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Polaroid Unfaded: Madonna 66

By Richard Corman Apr 12, 2017

I certainly have had advantages that many people have not. Over the years, my mother, Cis Corman, a well-known and respected casting director and producer, tipped me off to more than one fascinating performer, who had not yet captured the public stage. When Cis believed in someone’s talent she was relentless in her pursuit to share that gift with the world and she often enlisted me in that drive.

In 1983 my mother called me to drop everything and photograph a performer named Madonna. Cis was preparing a modern treatment of the classic fairy tale Cinderella. The central character was renamed “Cinde Rella” in this New York City fable that would satirize the rock music world and Madonna was to play the lead. Cis had previously auditioned Madonna for the role of Mary Magdalene for a Scorsese project, The Last Temptation of Christ. While Madonna did not get that role, she left an indelible impression on Cis. “She is an original! I’ve never met anyone like her!”

Over the next year, I photographed Madonna in a series of sittings. It all began with that urgent call. Cis needed imagery immediately to send to a major film studio. As I put my minimal kit together for this shoot, I thought of Polaroid’s immediacy. I ran downtown to Madonna’s brother’s apartment, where she greeted me in Cinde’s denim rags. Our shoot would transform Cinde from a stepdaughter cleaning her evil stepmother’s apartment to eventually preparing herself for the Ball. Madonna’s genius was her ability to create a highly personal and original sense of style. As a result this interpretation of Cinde Rella had everything to do with Madonna’s flare, taste and boldness! Her charisma was multi-dimensional. Her physical beauty, her fashion, her hair and makeup, her humor, her playful sexiness and her accessibility took this character into a rare and visionary state. Polaroid after Polaroid brought to life a modern Rock n’ Roll Lower East Side Cinderella as she cleaned the house, hugged her boom box, applied perfume in her bathroom and then finally put on her ball gown that I swear she bought for about $1.80. It was all so fascinating! The simplicity of the Polaroid enhanced the rawness and spontaneity of these images. She effortlessly created an iconic image of that electric time in New York music and art.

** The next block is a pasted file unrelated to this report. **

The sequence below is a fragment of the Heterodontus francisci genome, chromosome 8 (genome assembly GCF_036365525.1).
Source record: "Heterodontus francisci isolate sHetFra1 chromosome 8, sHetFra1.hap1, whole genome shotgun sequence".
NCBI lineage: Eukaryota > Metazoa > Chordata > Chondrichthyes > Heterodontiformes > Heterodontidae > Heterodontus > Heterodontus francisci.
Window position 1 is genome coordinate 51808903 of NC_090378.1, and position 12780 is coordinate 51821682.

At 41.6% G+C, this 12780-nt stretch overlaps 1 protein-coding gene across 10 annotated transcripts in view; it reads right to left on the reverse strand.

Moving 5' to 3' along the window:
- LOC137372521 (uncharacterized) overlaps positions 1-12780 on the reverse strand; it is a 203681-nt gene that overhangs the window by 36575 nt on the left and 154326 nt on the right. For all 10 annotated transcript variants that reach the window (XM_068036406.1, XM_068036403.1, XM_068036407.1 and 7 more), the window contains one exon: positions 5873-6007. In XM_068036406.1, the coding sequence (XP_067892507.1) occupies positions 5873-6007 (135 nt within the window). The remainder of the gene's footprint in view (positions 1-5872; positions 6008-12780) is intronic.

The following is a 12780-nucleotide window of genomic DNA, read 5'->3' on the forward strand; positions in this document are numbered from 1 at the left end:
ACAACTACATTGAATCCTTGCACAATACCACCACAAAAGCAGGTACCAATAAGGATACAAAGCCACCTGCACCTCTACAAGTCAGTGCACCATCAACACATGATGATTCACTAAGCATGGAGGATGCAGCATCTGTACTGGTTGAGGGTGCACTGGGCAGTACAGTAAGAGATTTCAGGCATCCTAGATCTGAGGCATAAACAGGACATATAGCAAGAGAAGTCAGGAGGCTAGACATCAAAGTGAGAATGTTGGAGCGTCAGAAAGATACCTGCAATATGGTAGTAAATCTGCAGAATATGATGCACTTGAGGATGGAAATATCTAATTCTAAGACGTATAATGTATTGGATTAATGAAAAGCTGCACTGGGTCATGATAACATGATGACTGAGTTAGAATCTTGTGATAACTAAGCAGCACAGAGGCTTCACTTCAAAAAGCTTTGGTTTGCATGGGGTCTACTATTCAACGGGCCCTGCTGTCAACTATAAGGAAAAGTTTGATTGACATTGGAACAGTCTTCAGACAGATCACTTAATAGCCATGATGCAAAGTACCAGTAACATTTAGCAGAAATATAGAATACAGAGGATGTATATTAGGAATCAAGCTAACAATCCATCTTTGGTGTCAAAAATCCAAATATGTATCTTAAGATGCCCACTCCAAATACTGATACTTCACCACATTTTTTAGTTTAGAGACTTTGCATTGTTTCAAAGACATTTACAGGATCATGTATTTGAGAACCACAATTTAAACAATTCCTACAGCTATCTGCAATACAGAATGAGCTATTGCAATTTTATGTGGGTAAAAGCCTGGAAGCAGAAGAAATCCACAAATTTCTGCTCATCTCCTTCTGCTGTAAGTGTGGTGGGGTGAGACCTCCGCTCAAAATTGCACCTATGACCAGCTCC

Sadly, the film was never made, but the real tragedy was that for thirty five years I had lost and/or misplaced these fascinating 66 Polaroids. In my mind, they were lost forever. On a recent apartment move in NYC and a review of many unlabeled boxes…Cinde Rella reappeared. What you see here is the boldness and canniness of the young Madonna just beginning her life as an icon.

To buy the Madonna 66 book, check out madonna66.com. A new limited edition print, Polaroid #49, featured above, from Madonna 66 Collection will be released next week exclusively at madonna66.com.